"我妈妈做的蛋糕很好吃。"

Translation:The cakes my mother makes are tasty.

November 21, 2017

73 Comments
This discussion is locked.


https://www.duolingo.com/profile/Mokuhazush

Just very happy to see 我妈妈 instead of 我的妈妈!


https://www.duolingo.com/profile/xLO0wCqr

why?!? what's the difference between the two and when does one use one over the other?


https://www.duolingo.com/profile/richard711603

The second set of characters has 的. Both sets of character have the same meaning. In this case use of 的 is personal preference. When it is a close personal relationship you do not need to use 的.
我的老师 我老师 both are: my teacher
她的爷爷 她爷爷 both are: her grandfather

I think it was explained in the module 'family 1'


https://www.duolingo.com/profile/IanMcFarla17

Thanks (it may have been explained earlier, but DL has never to this point, as far as I can remember, omitted the 的 for family members, only for the phrase 我家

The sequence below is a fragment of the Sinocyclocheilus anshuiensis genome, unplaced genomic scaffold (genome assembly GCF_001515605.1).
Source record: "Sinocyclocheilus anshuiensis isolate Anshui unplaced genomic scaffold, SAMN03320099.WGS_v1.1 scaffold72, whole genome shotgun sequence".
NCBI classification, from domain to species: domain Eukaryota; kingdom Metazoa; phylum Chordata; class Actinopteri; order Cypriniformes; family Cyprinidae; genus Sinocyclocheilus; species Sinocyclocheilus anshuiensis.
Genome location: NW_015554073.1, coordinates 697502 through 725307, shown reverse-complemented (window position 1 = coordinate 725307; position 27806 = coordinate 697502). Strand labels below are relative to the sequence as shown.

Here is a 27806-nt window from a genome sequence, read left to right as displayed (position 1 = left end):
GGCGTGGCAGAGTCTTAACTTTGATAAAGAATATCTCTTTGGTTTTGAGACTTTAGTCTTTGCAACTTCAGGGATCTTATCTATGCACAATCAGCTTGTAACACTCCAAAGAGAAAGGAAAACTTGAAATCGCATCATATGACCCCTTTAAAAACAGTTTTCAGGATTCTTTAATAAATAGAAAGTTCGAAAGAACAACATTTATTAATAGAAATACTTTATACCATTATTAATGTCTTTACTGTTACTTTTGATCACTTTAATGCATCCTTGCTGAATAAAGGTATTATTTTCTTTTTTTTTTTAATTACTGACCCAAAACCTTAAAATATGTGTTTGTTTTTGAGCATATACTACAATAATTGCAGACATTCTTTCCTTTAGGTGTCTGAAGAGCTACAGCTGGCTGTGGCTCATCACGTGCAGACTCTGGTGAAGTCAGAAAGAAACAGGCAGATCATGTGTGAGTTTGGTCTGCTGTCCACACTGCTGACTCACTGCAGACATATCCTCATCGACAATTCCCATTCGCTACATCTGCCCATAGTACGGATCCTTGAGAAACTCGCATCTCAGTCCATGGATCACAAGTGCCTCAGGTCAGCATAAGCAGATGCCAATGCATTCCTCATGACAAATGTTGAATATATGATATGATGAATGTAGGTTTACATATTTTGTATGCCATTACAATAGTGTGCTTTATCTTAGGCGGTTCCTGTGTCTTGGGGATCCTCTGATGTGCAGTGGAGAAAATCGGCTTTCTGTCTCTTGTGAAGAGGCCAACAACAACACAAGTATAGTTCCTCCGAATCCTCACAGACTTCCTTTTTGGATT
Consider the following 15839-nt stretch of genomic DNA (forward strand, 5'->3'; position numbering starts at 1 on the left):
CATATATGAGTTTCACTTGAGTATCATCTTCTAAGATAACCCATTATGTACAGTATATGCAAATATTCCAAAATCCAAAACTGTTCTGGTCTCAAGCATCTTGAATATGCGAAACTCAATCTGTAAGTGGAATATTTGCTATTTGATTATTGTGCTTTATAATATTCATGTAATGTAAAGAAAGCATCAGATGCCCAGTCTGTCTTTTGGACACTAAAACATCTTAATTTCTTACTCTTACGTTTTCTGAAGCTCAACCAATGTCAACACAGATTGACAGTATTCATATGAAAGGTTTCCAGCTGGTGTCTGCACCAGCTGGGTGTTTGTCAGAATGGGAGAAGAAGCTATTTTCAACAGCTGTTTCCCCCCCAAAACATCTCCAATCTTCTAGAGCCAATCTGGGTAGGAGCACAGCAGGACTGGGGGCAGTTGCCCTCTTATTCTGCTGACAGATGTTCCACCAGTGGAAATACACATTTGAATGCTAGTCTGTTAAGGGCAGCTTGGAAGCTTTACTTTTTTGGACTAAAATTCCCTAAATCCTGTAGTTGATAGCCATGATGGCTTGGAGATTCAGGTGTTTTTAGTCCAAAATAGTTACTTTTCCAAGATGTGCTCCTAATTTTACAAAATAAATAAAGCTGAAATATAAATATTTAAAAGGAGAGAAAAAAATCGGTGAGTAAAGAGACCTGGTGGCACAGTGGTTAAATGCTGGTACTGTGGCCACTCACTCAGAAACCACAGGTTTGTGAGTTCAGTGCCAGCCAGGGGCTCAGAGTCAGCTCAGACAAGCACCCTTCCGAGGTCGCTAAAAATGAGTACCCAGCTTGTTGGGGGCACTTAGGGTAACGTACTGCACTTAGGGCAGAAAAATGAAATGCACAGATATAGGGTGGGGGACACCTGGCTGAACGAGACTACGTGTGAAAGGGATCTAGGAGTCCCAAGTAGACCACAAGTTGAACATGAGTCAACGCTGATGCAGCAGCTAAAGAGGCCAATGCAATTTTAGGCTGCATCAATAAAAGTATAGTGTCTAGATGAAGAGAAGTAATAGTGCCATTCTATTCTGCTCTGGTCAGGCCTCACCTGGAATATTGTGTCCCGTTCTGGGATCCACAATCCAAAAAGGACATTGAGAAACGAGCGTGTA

https://www.duolingo.com/profile/darrenjosiahx

thanks for educating me. I'm fluent in chinese but this is new to me.


https://www.duolingo.com/profile/koz481131

Yea. Bc if someone is close to you you do not need to use the radical de☺.


https://www.duolingo.com/profile/Geoff470860

When its a close relative, I read that the..de..is optional


https://www.duolingo.com/profile/Josh270995

"My mother makes delicious cakes." should also be accepted.


https://www.duolingo.com/profile/AbunPang

The way you phrased it changes the syntax without needing to, so I don’t think it should be accepted. But “The cakes my mother makes are (very) delicious” definitely should be.


https://www.duolingo.com/profile/ClassicalMood

"The cakes my mother makes are so tasty" is accepted, too.


https://www.duolingo.com/profile/Bjorn605462

My identical answer was not accepted. Strange.